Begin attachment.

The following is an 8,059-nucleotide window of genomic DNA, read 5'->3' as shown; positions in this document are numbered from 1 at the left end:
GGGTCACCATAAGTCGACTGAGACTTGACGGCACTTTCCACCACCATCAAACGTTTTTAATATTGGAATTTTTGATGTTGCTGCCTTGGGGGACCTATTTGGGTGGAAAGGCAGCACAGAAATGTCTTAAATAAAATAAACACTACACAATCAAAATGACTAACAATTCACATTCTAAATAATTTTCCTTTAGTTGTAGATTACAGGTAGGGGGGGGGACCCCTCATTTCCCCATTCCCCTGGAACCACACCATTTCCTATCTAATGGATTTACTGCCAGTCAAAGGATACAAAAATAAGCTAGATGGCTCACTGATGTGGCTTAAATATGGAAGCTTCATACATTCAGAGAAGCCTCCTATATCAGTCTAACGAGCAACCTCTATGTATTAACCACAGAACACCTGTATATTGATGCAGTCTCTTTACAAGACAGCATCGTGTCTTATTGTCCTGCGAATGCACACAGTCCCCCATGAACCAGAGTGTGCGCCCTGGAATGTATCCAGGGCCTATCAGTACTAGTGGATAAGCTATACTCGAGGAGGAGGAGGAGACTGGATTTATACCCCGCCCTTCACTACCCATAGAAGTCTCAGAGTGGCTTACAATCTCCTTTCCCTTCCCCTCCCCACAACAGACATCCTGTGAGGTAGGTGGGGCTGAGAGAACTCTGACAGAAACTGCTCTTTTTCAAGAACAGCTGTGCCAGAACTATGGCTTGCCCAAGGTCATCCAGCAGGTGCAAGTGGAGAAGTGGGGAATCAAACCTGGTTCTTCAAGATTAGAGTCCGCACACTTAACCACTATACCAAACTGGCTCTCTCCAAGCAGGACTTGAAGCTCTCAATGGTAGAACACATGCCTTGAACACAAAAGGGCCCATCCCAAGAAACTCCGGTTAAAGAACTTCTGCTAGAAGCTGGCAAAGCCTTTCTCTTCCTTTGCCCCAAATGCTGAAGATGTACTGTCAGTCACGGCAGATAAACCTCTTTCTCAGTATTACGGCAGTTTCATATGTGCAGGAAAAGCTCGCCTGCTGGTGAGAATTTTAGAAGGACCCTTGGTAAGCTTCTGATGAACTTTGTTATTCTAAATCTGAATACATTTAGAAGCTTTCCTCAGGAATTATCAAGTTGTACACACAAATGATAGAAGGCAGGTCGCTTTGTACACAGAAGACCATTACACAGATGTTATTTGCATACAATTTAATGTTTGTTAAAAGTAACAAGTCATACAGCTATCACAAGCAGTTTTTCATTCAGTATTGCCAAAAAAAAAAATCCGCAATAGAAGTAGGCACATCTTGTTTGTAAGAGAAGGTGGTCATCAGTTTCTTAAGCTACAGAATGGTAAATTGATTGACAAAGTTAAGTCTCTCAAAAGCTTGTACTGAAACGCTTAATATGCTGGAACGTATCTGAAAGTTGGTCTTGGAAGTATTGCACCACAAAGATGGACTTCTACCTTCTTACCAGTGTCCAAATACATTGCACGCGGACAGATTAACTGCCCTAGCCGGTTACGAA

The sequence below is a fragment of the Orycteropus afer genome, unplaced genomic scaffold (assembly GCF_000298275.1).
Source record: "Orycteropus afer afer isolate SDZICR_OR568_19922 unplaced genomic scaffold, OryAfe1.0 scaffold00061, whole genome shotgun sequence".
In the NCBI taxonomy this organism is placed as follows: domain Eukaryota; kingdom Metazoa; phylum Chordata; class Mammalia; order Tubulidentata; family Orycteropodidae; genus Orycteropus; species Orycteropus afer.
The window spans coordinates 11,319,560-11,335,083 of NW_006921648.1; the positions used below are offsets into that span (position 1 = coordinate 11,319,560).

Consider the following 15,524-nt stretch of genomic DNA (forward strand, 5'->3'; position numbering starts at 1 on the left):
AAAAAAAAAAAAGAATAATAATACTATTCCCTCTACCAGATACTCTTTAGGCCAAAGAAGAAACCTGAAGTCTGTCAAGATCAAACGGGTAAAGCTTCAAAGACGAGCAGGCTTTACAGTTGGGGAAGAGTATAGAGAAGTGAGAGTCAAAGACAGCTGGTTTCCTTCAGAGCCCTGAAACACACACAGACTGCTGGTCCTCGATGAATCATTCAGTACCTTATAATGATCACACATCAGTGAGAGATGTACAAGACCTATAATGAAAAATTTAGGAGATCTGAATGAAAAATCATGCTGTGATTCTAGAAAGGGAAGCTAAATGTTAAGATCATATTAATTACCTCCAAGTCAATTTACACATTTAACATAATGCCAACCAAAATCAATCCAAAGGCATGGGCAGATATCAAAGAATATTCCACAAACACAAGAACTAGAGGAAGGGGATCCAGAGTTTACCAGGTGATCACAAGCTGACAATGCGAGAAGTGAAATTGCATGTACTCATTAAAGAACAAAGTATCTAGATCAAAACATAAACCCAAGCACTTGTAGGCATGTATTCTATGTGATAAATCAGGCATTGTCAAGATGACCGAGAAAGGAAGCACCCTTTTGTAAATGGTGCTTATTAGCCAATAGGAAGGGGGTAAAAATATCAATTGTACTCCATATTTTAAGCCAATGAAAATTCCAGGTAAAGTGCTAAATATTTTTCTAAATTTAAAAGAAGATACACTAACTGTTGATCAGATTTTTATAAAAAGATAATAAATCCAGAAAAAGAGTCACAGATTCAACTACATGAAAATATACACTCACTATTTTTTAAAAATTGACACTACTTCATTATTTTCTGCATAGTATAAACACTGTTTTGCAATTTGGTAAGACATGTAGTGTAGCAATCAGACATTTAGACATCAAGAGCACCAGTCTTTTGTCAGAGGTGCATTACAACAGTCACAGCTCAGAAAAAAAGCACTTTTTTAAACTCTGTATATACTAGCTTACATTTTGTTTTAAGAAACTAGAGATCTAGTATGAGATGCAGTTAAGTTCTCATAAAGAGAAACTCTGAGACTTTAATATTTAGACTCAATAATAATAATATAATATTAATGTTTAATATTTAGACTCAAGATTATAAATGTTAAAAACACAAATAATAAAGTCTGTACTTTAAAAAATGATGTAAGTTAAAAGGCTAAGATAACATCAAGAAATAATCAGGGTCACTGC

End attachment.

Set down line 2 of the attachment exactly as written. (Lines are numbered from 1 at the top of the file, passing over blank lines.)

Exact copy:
GGGTCACCATAAGTCGACTGAGACTTGACGGCACTTTCCACCACCATCAAACGTTTTTAATATTGGAATTTTTGATGTTGCTGCCTTGGGGGACCTATTTGGGTGGAAAGGCAGCACAGAAATGTCTTAAATAAAATAAACACTACACAATCAAAATGACTAACAATTCACATTCTAAATAATTTTCCTTTAGTTGTAGATTACAGGTAGGGGGGGGGACCCCTCATTTCCCCATTCCCCTGGAACCACACCATTTCCTATCTAATGGATTTACTGCCAGTCAAAGGATACAAAAATAAGCTAGATGGCTCACTGATGTGGCTTAAATATGGAAGCTTCATACATTCAGAGAAGCCTCCTATATCAGTCTAACGAGCAACCTCTATGTATTAACCACAGAACACCTGTATATTGATGCAGTCTCTTTACAAGACAGCATCGTGTCTTATTGTCCTGCGAATGCACACAGTCCCCCATGAACCAGAGTGTGCGCCCTGGAATGTATCCAGGGCCTATCAGTACTAGTGGATAAGCTATACTCGAGGAGGAGGAGGAGACTGGATTTATACCCCGCCCTTCACTACCCATAGAAGTCTCAGAGTGGCTTACAATCTCCTTTCCCTTCCCCTCCCCACAACAGACATCCTGTGAGGTAGGTGGGGCTGAGAGAACTCTGACAGAAACTGCTCTTTTTCAAGAACAGCTGTGCCAGAACTATGGCTTGCCCAAGGTCATCCAGCAGGTGCAAGTGGAGAAGTGGGGAATCAAACCTGGTTCTTCAAGATTAGAGTCCGCACACTTAACCACTATACCAAACTGGCTCTCTCCAAGCAGGACTTGAAGCTCTCAATGGTAGAACACATGCCTTGAACACAAAAGGGCCCATCCCAAGAAACTCCGGTTAAAGAACTTCTGCTAGAAGCTGGCAAAGCCTTTCTCTTCCTTTGCCCCAAATGCTGAAGATGTACTGTCAGTCACGGCAGATAAACCTCTTTCTCAGTATTACGGCAGTTTCATATGTGCAGGAAAAGCTCGCCTGCTGGTGAGAATTTTAGAAGGACCCTTGGTAAGCTTCTGATGAACTTTGTTATTCTAAATCTGAATACATTTAGAAGCTTTCCTCAGGAATTATCAAGTTGTACACACAAATGATAGAAGGCAGGTCGCTTTGTACACAGAAGACCATTACACAGATGTTATTTGCATACAATTTAATGTTTGTTAAAAGTAACAAGTCATACAGCTATCACAAGCAGTTTTTCATTCAGTATTGCCAAAAAAAAAAATCCGCAATAGAAGTAGGCACATCTTGTTTGTAAGAGAAGGTGGTCATCAGTTTCTTAAGCTACAGAATGGTAAATTGATTGACAAAGTTAAGTCTCTCAAAAGCTTGTACTGAAACGCTTAATATGCTGGAACGTATCTGAAAGTTGGTCTTGGAAGTATTGCACCACAAAGATGGACTTCTACCTTCTTACCAGTGTCCAAATACATTGCACGCGGACAGATTAACTGCCCTAGCCGGTTACGAA